As we look ahead to the 115th Congress, Republicans are likely to take up repeal and replacement of the Affordable Care Act. Repeal and replace is more accurately described as a transition where Republicans design a version of health care reform they will own and defend. In doing so, Republicans must consider three important factors as they look at policy, the first of which is talking to insurers.

The Affordable Care Act has not worked as well as intended. The Congressional Budget Office projected nearly twice as many Americans to be covered by marketplaces as actually have been covered today. In creating the structures of the Affordable Care Act, Democrats made policy decisions that ultimately led to the weakness of the current marketplace.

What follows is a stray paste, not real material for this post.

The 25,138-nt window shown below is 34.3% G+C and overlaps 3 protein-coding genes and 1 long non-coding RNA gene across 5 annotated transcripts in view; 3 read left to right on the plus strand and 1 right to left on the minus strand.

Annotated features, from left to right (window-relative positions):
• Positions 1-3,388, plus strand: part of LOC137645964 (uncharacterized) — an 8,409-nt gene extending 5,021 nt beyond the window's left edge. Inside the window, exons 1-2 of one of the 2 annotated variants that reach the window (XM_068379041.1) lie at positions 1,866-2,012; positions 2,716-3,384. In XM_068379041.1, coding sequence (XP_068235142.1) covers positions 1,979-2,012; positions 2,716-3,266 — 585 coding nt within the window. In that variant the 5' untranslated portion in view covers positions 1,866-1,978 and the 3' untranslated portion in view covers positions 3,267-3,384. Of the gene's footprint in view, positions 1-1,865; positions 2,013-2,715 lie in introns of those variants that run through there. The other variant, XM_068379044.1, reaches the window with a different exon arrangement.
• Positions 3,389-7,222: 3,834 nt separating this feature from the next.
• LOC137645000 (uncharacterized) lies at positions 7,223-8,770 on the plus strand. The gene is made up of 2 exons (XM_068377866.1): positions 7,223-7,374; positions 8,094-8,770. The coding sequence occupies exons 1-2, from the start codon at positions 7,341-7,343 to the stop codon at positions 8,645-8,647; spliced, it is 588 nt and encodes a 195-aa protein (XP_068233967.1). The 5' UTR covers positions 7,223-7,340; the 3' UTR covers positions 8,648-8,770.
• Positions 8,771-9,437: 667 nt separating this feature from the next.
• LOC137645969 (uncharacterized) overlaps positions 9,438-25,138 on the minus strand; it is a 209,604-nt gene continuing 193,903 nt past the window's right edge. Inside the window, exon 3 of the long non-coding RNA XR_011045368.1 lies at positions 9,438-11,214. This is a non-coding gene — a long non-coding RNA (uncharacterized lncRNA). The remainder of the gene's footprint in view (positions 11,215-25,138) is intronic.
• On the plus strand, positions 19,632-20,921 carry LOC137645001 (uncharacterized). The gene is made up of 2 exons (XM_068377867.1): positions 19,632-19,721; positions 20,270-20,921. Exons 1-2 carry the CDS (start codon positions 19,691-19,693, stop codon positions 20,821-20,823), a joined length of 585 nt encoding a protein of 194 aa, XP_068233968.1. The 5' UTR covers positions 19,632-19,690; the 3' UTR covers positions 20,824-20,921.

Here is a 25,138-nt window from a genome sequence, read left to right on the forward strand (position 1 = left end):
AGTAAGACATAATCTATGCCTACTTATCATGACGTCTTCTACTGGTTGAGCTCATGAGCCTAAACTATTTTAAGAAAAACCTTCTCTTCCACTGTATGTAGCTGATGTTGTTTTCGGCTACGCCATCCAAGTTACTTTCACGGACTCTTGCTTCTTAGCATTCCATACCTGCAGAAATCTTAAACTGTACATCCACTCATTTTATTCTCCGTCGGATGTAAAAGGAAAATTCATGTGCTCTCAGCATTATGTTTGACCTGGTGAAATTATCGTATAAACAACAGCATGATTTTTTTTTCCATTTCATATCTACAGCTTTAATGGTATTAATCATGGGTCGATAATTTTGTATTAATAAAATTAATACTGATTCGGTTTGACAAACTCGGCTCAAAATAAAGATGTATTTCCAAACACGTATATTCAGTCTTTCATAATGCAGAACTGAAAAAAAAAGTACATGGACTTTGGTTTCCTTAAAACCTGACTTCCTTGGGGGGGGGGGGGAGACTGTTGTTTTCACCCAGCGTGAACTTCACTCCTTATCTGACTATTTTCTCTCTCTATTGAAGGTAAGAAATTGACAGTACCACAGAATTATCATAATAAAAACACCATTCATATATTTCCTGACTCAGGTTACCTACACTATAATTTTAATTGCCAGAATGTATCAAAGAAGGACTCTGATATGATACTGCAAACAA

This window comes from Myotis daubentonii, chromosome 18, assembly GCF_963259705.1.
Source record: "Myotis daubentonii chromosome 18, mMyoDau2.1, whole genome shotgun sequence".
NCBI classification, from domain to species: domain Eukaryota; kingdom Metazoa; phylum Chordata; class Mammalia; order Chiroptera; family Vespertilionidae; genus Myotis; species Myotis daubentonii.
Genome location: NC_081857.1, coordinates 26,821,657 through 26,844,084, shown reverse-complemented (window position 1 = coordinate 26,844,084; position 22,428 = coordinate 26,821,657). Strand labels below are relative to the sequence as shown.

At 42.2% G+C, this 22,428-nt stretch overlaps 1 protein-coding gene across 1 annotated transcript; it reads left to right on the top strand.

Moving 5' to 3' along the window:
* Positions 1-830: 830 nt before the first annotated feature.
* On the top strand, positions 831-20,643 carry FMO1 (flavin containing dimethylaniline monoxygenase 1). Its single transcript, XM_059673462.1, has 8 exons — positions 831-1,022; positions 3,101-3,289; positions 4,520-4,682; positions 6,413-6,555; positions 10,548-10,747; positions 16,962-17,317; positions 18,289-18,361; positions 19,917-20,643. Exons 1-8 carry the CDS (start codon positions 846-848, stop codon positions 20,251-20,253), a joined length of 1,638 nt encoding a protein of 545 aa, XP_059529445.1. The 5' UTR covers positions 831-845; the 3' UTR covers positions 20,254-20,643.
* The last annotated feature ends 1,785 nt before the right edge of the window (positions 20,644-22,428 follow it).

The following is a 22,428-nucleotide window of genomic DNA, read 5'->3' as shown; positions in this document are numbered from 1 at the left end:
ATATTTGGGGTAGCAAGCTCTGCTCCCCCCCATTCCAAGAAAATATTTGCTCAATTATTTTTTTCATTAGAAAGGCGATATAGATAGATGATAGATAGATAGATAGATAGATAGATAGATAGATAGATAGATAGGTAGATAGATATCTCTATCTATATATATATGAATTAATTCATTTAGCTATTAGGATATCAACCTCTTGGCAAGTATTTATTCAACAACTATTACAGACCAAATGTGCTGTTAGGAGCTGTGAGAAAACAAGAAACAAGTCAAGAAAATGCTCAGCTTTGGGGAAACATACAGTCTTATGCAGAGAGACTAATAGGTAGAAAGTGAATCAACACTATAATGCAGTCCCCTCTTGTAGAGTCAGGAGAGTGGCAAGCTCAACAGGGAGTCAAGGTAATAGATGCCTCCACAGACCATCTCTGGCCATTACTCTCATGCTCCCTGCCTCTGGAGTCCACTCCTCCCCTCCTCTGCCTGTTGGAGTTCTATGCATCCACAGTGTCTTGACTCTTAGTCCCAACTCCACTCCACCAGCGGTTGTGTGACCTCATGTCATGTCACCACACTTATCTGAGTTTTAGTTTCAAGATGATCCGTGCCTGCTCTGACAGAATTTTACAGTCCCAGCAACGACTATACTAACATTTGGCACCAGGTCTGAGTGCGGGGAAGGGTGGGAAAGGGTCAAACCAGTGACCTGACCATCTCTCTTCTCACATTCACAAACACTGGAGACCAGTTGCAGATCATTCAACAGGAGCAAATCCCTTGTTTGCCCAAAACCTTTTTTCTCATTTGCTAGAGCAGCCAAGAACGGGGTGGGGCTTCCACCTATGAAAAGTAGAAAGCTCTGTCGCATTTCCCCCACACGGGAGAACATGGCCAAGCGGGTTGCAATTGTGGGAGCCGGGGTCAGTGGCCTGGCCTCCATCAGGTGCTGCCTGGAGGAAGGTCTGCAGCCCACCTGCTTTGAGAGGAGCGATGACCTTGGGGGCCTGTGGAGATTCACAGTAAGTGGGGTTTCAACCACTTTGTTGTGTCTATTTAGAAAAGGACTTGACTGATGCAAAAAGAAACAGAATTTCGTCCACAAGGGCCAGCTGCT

Republicans believe they can implement policies that provide consumers with market-driven, high-value, cost-efficient health care coverage choices provided by private insurers. In doing so, Republicans must engage insurers as part of that process.

Of course some might claim that engaging insurers is akin to letting the fox guard the hen house, but the stakeholders who provide coverage arguably know their industry best. Much as the Democrats are reaping the consequence of decisions made in 2009, Republicans will face similar consequences if they make decisions that are adverse to the insurance industry.

This post is the second in a series, with the first being published yesterday. In the posts that follow, we will describe additional critical issues that Republicans must tackle as they transition the Affordable Care Act into a version of health care reform that they must own and defend.